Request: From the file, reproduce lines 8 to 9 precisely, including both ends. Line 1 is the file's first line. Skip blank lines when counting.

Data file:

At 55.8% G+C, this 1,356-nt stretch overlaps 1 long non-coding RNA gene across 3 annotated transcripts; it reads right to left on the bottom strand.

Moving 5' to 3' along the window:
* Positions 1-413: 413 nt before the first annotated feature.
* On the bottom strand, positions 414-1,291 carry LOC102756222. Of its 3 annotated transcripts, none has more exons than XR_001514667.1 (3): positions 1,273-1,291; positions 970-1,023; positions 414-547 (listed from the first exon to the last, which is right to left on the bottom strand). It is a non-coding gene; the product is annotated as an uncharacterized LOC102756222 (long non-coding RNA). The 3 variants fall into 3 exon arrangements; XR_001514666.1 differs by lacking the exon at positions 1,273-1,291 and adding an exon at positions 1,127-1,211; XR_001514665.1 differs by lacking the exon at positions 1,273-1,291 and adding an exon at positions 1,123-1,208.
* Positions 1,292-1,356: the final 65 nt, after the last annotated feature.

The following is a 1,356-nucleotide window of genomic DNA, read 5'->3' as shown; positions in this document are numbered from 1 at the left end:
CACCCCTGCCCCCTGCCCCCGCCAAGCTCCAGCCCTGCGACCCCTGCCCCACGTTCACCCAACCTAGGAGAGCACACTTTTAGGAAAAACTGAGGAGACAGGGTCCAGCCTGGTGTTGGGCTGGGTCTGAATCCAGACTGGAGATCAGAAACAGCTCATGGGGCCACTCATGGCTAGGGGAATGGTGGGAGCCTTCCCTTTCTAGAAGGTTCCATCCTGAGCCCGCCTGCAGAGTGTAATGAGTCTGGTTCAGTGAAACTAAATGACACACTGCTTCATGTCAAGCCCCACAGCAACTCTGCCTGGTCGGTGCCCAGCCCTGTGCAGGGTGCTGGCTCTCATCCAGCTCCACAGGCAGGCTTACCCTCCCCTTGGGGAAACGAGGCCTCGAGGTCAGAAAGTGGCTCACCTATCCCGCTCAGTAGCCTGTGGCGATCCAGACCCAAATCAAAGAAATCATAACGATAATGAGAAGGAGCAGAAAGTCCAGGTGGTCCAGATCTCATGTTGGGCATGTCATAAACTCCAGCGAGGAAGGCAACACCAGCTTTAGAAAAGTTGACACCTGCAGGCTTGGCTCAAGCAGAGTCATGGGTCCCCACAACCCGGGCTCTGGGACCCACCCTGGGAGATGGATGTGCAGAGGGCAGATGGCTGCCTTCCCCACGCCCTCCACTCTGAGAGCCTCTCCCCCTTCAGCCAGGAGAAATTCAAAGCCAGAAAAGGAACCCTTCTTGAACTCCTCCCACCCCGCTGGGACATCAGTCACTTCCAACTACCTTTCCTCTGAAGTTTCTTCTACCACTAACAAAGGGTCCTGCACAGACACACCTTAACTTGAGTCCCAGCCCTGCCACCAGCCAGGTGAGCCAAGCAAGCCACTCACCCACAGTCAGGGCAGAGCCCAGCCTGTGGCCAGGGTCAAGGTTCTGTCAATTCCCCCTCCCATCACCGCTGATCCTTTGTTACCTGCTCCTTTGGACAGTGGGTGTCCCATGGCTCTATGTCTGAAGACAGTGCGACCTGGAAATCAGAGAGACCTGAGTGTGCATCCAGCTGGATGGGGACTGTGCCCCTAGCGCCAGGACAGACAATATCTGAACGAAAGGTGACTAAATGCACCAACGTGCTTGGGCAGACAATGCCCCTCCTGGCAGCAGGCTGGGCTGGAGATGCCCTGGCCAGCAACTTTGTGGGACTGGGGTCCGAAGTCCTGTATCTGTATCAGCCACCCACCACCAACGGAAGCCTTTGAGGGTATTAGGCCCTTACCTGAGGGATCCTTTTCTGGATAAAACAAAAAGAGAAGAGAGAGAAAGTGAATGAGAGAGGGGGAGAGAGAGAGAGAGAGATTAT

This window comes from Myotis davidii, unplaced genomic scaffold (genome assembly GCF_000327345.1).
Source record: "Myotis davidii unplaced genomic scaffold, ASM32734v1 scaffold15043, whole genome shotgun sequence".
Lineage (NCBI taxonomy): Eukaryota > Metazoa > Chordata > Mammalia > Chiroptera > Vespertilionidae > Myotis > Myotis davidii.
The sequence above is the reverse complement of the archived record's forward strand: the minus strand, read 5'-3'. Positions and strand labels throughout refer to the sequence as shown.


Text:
This window comes from Myotis davidii, unplaced genomic scaffold (genome assembly GCF_000327345.1).
Source record: "Myotis davidii unplaced genomic scaffold, ASM32734v1 scaffold15043, whole genome shotgun sequence".